Voyager One

Monster Zero

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    8
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AllMusic Review by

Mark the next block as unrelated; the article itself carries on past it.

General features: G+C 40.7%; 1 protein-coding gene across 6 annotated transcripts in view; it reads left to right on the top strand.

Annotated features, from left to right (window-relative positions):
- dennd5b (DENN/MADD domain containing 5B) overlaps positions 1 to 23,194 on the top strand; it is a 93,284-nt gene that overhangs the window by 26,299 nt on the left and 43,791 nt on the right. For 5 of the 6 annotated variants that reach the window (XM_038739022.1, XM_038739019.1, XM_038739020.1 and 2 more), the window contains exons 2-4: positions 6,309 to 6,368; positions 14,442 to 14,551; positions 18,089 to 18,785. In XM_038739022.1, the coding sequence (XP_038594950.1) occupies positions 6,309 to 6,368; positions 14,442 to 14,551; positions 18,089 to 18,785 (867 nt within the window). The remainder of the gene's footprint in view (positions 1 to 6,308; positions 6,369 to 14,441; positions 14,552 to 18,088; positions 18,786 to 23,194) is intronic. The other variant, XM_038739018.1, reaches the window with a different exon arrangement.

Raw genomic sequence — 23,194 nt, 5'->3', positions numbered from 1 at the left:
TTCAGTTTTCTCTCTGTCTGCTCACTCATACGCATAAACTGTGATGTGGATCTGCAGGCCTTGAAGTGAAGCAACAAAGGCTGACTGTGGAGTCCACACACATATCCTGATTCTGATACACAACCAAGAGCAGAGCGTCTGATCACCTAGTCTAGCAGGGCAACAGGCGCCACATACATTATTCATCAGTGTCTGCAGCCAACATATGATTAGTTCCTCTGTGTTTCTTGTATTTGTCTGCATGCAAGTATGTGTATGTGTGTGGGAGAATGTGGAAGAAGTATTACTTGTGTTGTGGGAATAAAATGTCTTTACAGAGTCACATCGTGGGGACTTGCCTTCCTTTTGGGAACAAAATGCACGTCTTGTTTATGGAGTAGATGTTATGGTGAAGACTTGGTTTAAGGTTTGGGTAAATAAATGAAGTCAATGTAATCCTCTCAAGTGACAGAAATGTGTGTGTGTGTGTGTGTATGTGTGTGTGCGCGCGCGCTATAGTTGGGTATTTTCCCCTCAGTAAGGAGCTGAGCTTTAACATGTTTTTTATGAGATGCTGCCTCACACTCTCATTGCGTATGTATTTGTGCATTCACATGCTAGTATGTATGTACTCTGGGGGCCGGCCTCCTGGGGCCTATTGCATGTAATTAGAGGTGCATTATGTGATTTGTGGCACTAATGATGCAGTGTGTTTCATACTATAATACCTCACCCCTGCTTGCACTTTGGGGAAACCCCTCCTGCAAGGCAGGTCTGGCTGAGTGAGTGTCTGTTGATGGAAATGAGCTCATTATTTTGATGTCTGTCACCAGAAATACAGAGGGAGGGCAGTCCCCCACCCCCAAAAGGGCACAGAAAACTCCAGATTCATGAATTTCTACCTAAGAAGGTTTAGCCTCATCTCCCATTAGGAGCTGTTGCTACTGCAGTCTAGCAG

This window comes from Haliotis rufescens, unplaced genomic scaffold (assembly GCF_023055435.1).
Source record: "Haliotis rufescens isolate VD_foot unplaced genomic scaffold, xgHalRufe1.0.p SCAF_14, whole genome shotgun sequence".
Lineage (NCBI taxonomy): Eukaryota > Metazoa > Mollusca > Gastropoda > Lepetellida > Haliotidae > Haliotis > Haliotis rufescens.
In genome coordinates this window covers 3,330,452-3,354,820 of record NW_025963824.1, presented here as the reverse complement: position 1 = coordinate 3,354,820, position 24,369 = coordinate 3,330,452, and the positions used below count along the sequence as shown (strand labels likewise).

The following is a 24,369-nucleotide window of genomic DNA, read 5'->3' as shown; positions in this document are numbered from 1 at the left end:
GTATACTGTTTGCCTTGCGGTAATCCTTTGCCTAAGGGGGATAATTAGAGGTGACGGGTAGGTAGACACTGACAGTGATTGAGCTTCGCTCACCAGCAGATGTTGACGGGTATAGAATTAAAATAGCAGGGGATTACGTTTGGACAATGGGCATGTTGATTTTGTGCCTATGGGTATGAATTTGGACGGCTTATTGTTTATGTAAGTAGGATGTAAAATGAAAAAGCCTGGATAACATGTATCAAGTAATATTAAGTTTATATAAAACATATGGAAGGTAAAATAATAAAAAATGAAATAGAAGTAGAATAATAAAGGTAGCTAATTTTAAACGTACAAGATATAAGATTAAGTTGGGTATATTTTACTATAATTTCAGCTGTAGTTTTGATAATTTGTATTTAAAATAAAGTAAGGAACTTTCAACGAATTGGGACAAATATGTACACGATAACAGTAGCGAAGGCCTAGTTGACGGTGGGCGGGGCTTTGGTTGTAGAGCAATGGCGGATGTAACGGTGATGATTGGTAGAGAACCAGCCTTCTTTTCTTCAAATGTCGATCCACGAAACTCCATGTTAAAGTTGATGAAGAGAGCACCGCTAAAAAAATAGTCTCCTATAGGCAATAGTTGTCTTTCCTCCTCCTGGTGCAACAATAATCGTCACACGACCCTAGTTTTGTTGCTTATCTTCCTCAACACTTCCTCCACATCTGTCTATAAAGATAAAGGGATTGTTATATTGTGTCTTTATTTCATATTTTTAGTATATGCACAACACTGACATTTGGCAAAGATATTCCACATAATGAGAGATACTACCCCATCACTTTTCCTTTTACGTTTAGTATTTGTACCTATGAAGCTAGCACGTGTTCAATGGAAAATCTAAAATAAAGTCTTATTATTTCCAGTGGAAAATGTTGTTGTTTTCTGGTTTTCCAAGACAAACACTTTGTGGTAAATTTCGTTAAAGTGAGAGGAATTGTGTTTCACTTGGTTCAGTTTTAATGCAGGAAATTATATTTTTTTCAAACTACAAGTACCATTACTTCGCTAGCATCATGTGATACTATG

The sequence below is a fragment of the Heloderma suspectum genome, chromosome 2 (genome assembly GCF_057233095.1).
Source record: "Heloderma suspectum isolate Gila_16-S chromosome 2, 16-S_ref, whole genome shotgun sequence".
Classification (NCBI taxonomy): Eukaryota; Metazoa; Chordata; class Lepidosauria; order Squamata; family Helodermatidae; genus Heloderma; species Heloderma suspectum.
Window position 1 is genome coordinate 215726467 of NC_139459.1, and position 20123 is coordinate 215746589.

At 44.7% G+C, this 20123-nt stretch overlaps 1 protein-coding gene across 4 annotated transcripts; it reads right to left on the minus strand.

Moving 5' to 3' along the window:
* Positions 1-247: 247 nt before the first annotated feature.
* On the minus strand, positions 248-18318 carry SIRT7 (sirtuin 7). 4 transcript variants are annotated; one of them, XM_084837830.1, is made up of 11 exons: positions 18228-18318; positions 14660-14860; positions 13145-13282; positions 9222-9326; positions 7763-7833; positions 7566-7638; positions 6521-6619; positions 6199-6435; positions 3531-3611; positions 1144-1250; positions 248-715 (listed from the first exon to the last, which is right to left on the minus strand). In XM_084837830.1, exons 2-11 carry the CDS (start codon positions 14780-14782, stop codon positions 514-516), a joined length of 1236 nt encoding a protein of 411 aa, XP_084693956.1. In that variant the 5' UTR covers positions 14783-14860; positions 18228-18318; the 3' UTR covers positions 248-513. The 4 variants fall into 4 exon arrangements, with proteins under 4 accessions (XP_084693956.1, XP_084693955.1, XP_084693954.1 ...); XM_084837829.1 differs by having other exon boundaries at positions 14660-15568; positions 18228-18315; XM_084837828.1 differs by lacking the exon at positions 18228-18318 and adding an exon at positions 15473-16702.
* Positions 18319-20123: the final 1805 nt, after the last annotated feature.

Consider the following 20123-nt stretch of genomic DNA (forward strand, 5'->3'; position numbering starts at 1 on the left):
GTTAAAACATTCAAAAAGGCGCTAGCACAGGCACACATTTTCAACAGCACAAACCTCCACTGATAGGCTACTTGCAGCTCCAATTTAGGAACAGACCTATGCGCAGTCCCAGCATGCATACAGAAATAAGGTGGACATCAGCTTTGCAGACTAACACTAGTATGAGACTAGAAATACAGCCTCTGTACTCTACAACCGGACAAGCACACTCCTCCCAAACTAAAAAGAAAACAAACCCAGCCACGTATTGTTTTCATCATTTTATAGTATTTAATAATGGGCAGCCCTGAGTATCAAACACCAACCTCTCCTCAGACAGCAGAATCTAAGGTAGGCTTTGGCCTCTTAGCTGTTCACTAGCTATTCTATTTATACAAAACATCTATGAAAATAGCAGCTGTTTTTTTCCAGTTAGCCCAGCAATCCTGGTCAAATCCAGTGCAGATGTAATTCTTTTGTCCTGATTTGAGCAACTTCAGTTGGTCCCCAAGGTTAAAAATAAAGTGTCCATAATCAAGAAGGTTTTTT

This band of four persons from the Seattle area is doing stuff that very few of the other artists in the city are: This is pseudo-shoegazer electro-pop at its finest. Utilizing a stunning array of post-guitar rock instruments -- including drum loops, samples, keyboards, trumpet, and sequences -- Voyager One has really hit its stride on Monster Zero. This is definitely an album which is meant to be listened to as a whole; no detaching a song here or there for criticism or praise. As an album that rises or falls based on the ability of the songs to stay cohesive and entertaining, Monster Zero doesn't fail one bit. Rather, the dark tones, the sparse but powerfully calm British-esque vocals, and the ability for Voyager One to go from soft to loud and back again in a non-emo/math rock manner makes everything on here click. Reading that last sentence, it may seem that Voyager One's means to an end came by taking a page from the emo guide to success, but never, ever use that phrase to describe them. The elements of success are perhaps similar, but this act falls back on traditional British rock structure moreso than any American guide to rock. With that in mind, there is surely a stoner aspect to the music, not in the traditional pot realm as much as something more ambient, say Pink Floyd-esque. However, if one is looking for musical comrades to Voyager One, think My Bloody Valentine, Slowdive, or a shoegazer version of Low. As a nice change of pace to all the emo, alternative, or rock out there, this comes highly recommended.

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